The first toy trains were made of lead and had no moving parts. Some had wheels that flipped, but these had to be pushed or pulled. Some of the early 19th-century drive toy trains were made from tinplate, such as the large, durable, stylized locomotive toys from the U.S., which were painted red and gold and decorated with hearts and flowers. model trains software
Around 1875, technological improvements in materials and manufacturing allowed tin to be stamped, cut, wrapped, and lithographed faster than ever before.
Toy trains were revolutionized when Märklin, a German firm which specialized in doll house accessories, sought to make an equivalent toy for boys in which a continuous revenue stream could be guaranteed by selling add-on accessories for decades after the first purchase. In addition to boxed sets comprising a train and monitor, Märklin offered extra track, rolling stock, and buildings sold separately, creating the predecessor to the modern model train layout featuring buildings and scenery in addition to a working train.
Electric trains adopted, with the first appearing in 1897, made by the U.S. firm Carlisle & Finch. As home use of power became more prevalent in the early 20th century, electrical trains gained popularity and as time went on, these electric trains grew in sophistication, gaining light, the ability to change direction, to emit a whistling sound, to smoke, to couple and uncouple cars as well as load and unload freight. Toy trains from the first half of the 20th century were frequently made of lithographed tin; later trains were frequently made mostly of plastic.
Before the 1950s, there was little differentiation between toy trains and model railroads–model railroads were toys by definition. Pull toys and wind-up trains were marketed towards children, while electrical trains were marketed towards teenagers, especially teenaged boys. It was during the 1950s the modern emphasis on realism in model railroading started to grab on.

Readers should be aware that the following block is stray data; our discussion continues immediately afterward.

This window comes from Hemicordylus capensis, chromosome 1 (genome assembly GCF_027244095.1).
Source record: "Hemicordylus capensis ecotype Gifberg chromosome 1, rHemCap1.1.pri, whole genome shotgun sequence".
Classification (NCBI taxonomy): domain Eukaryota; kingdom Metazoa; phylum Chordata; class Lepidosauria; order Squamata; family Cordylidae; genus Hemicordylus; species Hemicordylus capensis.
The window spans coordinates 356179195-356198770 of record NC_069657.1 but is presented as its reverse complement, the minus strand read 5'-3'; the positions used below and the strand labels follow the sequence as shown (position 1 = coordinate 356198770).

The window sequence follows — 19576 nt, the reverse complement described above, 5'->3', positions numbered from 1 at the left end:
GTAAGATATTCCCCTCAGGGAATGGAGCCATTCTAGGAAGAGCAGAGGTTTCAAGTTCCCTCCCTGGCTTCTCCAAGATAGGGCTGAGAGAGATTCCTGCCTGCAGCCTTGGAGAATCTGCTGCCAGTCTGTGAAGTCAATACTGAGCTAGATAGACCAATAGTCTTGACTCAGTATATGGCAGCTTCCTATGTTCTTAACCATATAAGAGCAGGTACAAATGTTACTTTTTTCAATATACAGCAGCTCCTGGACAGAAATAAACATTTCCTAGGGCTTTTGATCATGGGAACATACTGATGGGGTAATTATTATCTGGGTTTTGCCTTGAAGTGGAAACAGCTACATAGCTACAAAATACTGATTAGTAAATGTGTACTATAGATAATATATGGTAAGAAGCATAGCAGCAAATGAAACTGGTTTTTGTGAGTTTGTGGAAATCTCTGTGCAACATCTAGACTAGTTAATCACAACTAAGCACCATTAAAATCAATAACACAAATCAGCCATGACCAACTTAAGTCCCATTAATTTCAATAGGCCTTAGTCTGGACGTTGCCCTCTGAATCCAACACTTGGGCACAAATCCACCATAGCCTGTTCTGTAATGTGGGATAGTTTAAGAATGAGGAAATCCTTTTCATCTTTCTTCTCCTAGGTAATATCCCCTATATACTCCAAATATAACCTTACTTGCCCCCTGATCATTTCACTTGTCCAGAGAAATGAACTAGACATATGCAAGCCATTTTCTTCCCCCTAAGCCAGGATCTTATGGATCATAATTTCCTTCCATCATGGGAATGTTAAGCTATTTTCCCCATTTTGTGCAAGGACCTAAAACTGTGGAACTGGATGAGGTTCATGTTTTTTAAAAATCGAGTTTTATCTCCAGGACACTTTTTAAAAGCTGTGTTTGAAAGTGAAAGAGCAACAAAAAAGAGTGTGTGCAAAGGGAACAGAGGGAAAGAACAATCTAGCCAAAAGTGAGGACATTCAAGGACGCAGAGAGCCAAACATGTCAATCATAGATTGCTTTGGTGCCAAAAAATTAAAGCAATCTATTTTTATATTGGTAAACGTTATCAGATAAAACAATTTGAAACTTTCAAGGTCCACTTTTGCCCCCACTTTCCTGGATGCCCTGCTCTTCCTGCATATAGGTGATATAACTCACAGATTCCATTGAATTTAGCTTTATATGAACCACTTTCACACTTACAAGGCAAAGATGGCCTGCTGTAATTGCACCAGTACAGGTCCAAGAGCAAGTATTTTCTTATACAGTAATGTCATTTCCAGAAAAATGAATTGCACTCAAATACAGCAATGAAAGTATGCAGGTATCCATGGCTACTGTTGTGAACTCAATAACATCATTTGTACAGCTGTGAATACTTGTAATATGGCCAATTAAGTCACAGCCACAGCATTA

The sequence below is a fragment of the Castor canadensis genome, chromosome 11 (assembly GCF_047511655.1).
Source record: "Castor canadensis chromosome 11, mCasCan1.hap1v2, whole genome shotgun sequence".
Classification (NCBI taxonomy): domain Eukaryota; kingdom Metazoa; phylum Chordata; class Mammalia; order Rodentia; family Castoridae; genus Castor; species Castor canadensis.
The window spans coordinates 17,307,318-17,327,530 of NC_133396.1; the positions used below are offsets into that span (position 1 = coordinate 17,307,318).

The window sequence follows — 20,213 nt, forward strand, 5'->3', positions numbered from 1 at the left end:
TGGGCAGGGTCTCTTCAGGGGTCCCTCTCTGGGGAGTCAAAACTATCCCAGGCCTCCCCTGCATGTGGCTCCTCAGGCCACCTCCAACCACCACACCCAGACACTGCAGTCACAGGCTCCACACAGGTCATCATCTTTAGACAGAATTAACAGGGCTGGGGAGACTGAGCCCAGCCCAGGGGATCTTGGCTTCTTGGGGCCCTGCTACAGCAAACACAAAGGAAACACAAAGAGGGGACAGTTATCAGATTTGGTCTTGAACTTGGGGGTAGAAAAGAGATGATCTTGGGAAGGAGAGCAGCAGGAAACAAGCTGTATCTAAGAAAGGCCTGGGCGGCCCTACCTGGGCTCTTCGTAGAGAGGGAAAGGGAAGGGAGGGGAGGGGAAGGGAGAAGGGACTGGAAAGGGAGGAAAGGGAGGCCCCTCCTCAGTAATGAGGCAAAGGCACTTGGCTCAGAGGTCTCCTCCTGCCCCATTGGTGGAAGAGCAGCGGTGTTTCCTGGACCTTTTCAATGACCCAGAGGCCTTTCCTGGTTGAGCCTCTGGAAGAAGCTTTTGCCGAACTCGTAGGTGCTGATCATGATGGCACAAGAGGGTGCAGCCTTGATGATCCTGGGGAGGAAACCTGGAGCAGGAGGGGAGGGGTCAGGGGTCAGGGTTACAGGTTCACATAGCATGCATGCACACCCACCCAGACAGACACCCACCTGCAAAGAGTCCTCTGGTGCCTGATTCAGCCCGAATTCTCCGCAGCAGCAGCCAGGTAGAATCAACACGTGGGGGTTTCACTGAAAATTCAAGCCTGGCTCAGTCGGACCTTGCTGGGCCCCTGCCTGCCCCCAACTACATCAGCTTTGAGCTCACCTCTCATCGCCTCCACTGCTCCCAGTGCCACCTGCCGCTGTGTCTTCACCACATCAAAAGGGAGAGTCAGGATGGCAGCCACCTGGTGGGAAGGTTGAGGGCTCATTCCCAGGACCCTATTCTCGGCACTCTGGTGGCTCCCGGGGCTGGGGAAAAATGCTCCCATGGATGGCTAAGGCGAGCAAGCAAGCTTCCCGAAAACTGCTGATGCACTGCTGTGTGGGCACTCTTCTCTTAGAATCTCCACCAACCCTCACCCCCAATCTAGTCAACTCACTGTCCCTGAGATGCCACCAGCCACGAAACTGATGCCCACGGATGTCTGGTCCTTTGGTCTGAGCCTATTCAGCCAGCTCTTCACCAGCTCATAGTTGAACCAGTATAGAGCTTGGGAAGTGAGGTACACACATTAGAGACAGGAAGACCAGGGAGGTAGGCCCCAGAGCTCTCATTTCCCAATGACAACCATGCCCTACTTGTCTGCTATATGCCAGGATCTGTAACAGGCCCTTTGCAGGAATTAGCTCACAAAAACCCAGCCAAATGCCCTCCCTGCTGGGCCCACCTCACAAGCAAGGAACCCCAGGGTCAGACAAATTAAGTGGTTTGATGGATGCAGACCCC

Now, S gauge and O gauge railroads are still considered toy trains even by their adherents and are often accessorized with semi-scale model buildings by Plasticville or even K-Line (who owns the rights to the Plasticville-like buildings produced by Marx from the 1950s to the 1970s). However, as a result of their high price, one is more likely to find an HO scale or N scale train set in a toy store than an O scale collection.
Many modern electric toy trains contain sophisticated electronics that exude digitized sound effects and permit the operator to securely and easily run several remote control trains on a single loop of track. In recent decades, many toy train operators will operate a train with a TV camera in the front part of the motor and hooked up to a screen, such as pc monitor. This will show an image, similar to that of a genuine (smaller size) railroad)
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